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Many Insurers Still Deny Needed Mental Health Coverage Despite Federal Law
- January 3rd, 2015
Many insurance companies are routinely denying doctor requests that patients receive coverage for inpatient psychiatric treatment, sometimes with disastrous consequences, according to a recent investigative report by the CBS News show 60 Minutes.
Before the Affordable Care Act (ACA, aka “Obamacare”) passed in 2010, insurance companies often discriminated against mental health patients by requiring higher premiums and co-payments for mental health treatment and psychiatric drugs than for treatments for physical ailments. The ACA includes mental health parity provisions requiring insurance companies to treat all patients equally, including mental health patients, meaning that companies may no longer charge different co-pays for psychiatric care or inpatient psychiatric hospital care.
According to 60 Minutes, while post-ACA insurance plans now meet these mental health parity requirements on paper, in practice many insurance companies routinely deny requests for inpatient treatment for psychiatric illnesses. The report highlights several reviewing doctors who work for Anthem Health, which denied between 90 and 100 percent of physician requests for inpatient treatment. In one case, a health insurance psychiatrist who reviewed 550 cases a month denied coverage when the patient’s treating physician failed to call him back within 54 minutes of his first phone call. 60 Minutes also uncovered several instances in which psychiatric patients were discharged from inpatient facilities prematurely and ended up dying shortly thereafter.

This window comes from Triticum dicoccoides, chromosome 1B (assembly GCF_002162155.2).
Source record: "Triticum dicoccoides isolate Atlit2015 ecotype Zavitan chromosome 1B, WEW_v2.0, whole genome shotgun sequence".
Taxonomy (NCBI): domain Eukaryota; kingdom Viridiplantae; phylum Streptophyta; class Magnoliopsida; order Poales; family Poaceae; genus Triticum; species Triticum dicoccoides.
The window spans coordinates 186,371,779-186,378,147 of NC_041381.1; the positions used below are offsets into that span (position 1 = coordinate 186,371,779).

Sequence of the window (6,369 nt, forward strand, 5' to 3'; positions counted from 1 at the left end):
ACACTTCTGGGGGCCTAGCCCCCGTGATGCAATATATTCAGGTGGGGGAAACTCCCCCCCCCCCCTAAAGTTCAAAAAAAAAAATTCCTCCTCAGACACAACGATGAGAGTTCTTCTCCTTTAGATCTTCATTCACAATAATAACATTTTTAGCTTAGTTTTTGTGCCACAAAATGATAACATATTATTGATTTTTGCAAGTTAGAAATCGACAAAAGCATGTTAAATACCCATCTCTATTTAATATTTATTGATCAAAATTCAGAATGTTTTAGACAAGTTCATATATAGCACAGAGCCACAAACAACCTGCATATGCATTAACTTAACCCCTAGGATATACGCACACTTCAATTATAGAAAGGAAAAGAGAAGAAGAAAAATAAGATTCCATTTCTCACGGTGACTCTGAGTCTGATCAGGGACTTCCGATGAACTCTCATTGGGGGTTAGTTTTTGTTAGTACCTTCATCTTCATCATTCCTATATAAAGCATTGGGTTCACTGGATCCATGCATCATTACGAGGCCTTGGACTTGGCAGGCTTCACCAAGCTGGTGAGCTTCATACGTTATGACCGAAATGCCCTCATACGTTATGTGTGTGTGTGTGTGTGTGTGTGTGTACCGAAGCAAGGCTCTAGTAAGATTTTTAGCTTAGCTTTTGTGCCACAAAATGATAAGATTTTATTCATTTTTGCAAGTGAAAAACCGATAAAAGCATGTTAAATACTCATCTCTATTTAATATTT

The 60 Minutes report highlights the problems with implementing mental health coverage after the ACA’s passage. While it is important that mental health parity laws exist, it has become clear in recent years that insurance companies will attempt to work around the existing regulations to deny necessary coverage for mental health patients, even though the actual plans appear to treat all patients equally. If your family is experiencing problems obtaining mental health care, talk to your special needs planner about your options.
Last Modified: 01/03/2015